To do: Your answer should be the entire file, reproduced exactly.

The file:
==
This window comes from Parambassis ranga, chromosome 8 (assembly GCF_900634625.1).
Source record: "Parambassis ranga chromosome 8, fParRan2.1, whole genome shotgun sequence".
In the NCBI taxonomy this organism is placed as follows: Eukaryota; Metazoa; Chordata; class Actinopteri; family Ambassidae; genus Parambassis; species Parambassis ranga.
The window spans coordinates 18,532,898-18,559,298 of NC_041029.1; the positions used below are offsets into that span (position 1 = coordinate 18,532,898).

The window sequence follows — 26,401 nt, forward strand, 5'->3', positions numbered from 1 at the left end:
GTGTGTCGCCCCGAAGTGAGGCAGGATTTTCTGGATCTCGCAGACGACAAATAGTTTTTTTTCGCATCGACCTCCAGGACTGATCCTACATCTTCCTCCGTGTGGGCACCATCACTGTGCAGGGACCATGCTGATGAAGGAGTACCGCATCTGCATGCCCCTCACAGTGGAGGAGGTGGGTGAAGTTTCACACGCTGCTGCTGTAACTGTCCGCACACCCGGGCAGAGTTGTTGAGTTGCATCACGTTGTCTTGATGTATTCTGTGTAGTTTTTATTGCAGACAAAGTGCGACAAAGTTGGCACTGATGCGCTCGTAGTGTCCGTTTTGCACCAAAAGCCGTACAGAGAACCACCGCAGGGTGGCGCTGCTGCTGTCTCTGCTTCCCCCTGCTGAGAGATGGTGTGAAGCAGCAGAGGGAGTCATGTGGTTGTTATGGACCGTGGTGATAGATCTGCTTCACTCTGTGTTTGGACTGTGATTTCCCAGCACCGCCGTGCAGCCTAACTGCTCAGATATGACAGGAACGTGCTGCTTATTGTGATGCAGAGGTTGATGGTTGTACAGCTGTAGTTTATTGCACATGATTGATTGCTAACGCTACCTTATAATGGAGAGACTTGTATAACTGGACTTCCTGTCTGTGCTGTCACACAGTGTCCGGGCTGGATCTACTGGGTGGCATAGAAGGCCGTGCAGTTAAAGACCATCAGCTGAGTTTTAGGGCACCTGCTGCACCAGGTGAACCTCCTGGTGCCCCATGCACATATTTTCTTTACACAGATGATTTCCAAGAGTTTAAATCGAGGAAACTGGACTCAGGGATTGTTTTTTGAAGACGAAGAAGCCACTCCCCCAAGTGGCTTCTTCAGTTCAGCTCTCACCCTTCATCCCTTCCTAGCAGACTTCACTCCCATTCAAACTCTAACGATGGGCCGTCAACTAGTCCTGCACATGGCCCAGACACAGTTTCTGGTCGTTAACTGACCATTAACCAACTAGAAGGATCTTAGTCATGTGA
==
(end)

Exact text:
This window comes from Parambassis ranga, chromosome 8 (assembly GCF_900634625.1).
Source record: "Parambassis ranga chromosome 8, fParRan2.1, whole genome shotgun sequence".
In the NCBI taxonomy this organism is placed as follows: Eukaryota; Metazoa; Chordata; class Actinopteri; family Ambassidae; genus Parambassis; species Parambassis ranga.
The window spans coordinates 18,532,898-18,559,298 of NC_041029.1; the positions used below are offsets into that span (position 1 = coordinate 18,532,898).

The window sequence follows — 26,401 nt, forward strand, 5'->3', positions numbered from 1 at the left end:
GTGTGTCGCCCCGAAGTGAGGCAGGATTTTCTGGATCTCGCAGACGACAAATAGTTTTTTTTCGCATCGACCTCCAGGACTGATCCTACATCTTCCTCCGTGTGGGCACCATCACTGTGCAGGGACCATGCTGATGAAGGAGTACCGCATCTGCATGCCCCTCACAGTGGAGGAGGTGGGTGAAGTTTCACACGCTGCTGCTGTAACTGTCCGCACACCCGGGCAGAGTTGTTGAGTTGCATCACGTTGTCTTGATGTATTCTGTGTAGTTTTTATTGCAGACAAAGTGCGACAAAGTTGGCACTGATGCGCTCGTAGTGTCCGTTTTGCACCAAAAGCCGTACAGAGAACCACCGCAGGGTGGCGCTGCTGCTGTCTCTGCTTCCCCCTGCTGAGAGATGGTGTGAAGCAGCAGAGGGAGTCATGTGGTTGTTATGGACCGTGGTGATAGATCTGCTTCACTCTGTGTTTGGACTGTGATTTCCCAGCACCGCCGTGCAGCCTAACTGCTCAGATATGACAGGAACGTGCTGCTTATTGTGATGCAGAGGTTGATGGTTGTACAGCTGTAGTTTATTGCACATGATTGATTGCTAACGCTACCTTATAATGGAGAGACTTGTATAACTGGACTTCCTGTCTGTGCTGTCACACAGTGTCCGGGCTGGATCTACTGGGTGGCATAGAAGGCCGTGCAGTTAAAGACCATCAGCTGAGTTTTAGGGCACCTGCTGCACCAGGTGAACCTCCTGGTGCCCCATGCACATATTTTCTTTACACAGATGATTTCCAAGAGTTTAAATCGAGGAAACTGGACTCAGGGATTGTTTTTTGAAGACGAAGAAGCCACTCCCCCAAGTGGCTTCTTCAGTTCAGCTCTCACCCTTCATCCCTTCCTAGCAGACTTCACTCCCATTCAAACTCTAACGATGGGCCGTCAACTAGTCCTGCACATGGCCCAGACACAGTTTCTGGTCGTTAACTGACCATTAACCAACTAGAAGGATCTTAGTCATGTGA